GILLARD: Can I say the following about your question about the long and distant past. My clear memory of that period is that Albo and I worked together every day. We occasionally had differences of views, we never exchanged a cross word, we worked together productively in the interests of the government every day. And when the opportunity came to vote for Albo as Deputy Prime Minister, I did.
 
JOURNALIST: And the Washington job?
 
ALBANESE: I will treat that with the seriousness it deserves. Julia Gillard, is out there advocating for women, not just here in Australia, but throughout the world globally, and she's doing a fantastic job. Just here.
 
JOURNALIST: I guess a related one. It's been a long, six weeks, obviously you've owned up to a few mistakes along the way. My question is, what was the most important thing you did personally, after you made some of those mistakes, to actually, I guess, deal with that? Did you change the advice, you were given, change your daily routine? You've talked a lot about Scott Morrison not learning from his mistakes, what did you learn from yours?
 
ALBANESE: Own it. Hang on, Clare and then yeah, but I'm trying to get some gender balance as well here. Clare.
 
JOURNALIST: Mr Albanese, cost of living has been consistently raised as a major issue this election. If you are elected on Saturday, what is the first thing that you would specifically do to immediately provide relief to households who are doing it tough right now?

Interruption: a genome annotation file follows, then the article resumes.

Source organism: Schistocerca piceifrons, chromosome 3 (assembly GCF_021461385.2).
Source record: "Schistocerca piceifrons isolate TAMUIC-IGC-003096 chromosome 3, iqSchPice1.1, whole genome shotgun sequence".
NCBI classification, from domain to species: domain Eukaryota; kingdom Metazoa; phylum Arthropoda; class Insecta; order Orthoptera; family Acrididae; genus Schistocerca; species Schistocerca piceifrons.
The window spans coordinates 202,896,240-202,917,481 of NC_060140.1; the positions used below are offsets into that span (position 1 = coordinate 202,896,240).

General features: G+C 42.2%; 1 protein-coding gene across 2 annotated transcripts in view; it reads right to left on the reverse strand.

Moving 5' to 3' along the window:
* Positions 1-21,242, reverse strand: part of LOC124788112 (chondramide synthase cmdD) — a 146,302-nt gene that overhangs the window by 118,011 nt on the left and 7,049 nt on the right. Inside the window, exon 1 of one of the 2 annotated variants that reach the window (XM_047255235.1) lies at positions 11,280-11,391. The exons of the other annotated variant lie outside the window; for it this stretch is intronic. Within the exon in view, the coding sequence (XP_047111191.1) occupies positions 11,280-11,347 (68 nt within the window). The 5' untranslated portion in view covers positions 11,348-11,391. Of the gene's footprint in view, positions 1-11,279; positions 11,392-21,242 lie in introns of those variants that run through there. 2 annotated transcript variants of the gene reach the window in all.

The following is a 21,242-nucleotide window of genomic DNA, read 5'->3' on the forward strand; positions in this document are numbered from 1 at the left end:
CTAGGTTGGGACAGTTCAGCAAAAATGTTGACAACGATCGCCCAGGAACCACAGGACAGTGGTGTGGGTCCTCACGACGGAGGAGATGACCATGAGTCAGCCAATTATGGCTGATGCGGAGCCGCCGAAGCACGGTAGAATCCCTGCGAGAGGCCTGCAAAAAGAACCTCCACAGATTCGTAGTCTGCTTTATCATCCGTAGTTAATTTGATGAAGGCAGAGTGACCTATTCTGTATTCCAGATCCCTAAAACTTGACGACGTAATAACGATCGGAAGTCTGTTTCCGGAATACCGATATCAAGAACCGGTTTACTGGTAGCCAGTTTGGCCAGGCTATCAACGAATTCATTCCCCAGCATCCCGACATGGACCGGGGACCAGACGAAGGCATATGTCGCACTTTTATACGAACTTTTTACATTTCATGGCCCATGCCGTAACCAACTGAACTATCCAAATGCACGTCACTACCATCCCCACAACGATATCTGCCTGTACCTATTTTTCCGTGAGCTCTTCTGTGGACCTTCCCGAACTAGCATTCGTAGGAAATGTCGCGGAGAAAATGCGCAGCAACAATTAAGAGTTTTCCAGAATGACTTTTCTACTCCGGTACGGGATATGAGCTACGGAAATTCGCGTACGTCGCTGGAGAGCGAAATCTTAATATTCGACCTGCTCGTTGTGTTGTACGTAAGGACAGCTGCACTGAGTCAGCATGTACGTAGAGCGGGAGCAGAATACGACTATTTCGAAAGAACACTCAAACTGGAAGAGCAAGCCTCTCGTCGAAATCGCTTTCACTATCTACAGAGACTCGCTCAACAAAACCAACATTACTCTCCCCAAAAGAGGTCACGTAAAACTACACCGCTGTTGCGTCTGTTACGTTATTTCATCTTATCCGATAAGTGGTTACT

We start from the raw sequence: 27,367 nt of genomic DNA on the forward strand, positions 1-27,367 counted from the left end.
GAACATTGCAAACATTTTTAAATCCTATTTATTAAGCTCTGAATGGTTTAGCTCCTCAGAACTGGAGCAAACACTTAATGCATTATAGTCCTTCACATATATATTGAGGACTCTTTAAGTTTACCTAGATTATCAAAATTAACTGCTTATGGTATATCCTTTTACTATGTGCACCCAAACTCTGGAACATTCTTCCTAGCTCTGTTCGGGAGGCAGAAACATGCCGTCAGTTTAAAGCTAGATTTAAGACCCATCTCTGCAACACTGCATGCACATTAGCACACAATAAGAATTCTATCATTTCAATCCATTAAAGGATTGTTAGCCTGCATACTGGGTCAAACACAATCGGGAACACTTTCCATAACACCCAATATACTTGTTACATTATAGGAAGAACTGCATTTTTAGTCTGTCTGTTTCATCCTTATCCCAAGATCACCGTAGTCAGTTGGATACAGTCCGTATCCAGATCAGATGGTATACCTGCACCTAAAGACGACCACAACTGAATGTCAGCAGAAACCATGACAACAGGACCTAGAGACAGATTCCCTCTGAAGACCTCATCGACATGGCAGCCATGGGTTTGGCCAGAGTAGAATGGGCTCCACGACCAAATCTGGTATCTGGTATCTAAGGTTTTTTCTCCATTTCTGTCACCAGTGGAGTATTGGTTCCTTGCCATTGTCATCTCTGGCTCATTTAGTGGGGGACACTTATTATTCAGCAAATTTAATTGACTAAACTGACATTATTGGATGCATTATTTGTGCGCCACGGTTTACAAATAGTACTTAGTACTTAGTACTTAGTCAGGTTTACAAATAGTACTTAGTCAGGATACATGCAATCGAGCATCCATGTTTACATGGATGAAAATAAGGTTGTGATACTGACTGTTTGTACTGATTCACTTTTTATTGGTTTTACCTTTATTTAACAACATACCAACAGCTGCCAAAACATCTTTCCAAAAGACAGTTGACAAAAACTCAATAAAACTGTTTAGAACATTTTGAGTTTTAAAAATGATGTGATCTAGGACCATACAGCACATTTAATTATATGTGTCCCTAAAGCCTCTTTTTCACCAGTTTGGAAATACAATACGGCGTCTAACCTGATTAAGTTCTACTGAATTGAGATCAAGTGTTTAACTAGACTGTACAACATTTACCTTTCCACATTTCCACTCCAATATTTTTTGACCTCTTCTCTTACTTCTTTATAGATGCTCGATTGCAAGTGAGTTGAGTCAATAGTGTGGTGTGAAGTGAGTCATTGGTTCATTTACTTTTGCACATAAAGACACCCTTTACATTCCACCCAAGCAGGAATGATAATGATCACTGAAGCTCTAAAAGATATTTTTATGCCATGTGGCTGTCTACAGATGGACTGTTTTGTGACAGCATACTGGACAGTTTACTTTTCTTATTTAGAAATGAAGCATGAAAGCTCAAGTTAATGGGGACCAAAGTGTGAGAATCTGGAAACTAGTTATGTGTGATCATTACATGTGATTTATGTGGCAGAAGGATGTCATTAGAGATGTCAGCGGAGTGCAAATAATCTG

ALBANESE: Australians are doing it tough. They know, they know, that wages have gone backwards by 2.7%. Now, the WPI has been collected since 1998. And it has never gone back by as much as it has right now. So, the difference between us and the current Government are many, but one of them is the current Government have low wage growth as a key feature of their economic architecture. It's not bad luck, it's bad policy, that wages aren't keeping up with the cost of living. And during this campaign -- still got it, $1, $1. This Prime Minister says that people who earn $20.33 an hour, and I'd suggest that some of them are Daily Telegraph readers, they’re viewers of all of your programs and readers of your newspapers, that if someone who cleans buildings, has kept the economy going during the pandemic -- remember the lines about heroes of the pandemic -- that if we give them one extra dollar an hour, the sky will fall in according to this Prime Minister. What I'll do is make submissions prior to June 7, about the minimum wage, about the minimum wage. And I will say to the Fair Work Commission in that new government submission, that they should bear in mind the cost-of-living pressures, which people are under. And in my view, the people who are the lowest wage workers in this economy cannot afford to go backwards.
 
JOURNALIST: You’ve made a lot of infrastructure announcements in this election, including the expansion of the medical centre made with the Premier.
 
ALBANESE: Terrific announcement.
 
JOURNALIST: And more than two billion dollars for an infrastructure project in Melbourne, and roads in Queensland as well. These projects don't appear to be in your costings. Why are they not in your costings, and if you say you're ready to fund them, doesn't that mean the deficit will be higher?
 
ALBANESE: They're all there. Greg. One of the things about this Government –
 
JOURNALIST: Are they actually in your costings, I couldn’t see them in your costings. Are they there?